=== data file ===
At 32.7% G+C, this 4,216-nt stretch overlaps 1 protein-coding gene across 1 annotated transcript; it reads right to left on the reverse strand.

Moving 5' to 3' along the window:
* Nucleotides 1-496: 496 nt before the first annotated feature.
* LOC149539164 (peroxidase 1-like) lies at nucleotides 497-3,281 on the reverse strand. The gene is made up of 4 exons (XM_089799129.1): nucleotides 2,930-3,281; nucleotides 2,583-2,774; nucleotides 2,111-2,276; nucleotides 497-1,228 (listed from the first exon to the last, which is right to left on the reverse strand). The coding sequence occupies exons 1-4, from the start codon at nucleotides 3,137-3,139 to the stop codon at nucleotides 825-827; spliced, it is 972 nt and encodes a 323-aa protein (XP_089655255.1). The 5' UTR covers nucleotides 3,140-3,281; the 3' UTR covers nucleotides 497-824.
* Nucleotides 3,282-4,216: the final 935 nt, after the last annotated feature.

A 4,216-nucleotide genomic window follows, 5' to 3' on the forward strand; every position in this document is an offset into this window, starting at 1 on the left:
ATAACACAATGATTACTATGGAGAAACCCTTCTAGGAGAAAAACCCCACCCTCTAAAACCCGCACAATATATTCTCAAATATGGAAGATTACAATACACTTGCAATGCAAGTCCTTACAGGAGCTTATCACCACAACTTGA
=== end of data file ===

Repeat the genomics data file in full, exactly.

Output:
At 32.7% G+C, this 4,216-nt stretch overlaps 1 protein-coding gene across 1 annotated transcript; it reads right to left on the reverse strand.

Moving 5' to 3' along the window:
* Nucleotides 1-496: 496 nt before the first annotated feature.
* LOC149539164 (peroxidase 1-like) lies at nucleotides 497-3,281 on the reverse strand. The gene is made up of 4 exons (XM_089799129.1): nucleotides 2,930-3,281; nucleotides 2,583-2,774; nucleotides 2,111-2,276; nucleotides 497-1,228 (listed from the first exon to the last, which is right to left on the reverse strand). The coding sequence occupies exons 1-4, from the start codon at nucleotides 3,137-3,139 to the stop codon at nucleotides 825-827; spliced, it is 972 nt and encodes a 323-aa protein (XP_089655255.1). The 5' UTR covers nucleotides 3,140-3,281; the 3' UTR covers nucleotides 497-824.
* Nucleotides 3,282-4,216: the final 935 nt, after the last annotated feature.

A 4,216-nucleotide genomic window follows, 5' to 3' on the forward strand; every position in this document is an offset into this window, starting at 1 on the left:
ATAACACAATGATTACTATGGAGAAACCCTTCTAGGAGAAAAACCCCACCCTCTAAAACCCGCACAATATATTCTCAAATATGGAAGATTACAATACACTTGCAATGCAAGTCCTTACAGGAGCTTATCACCACAACTTGA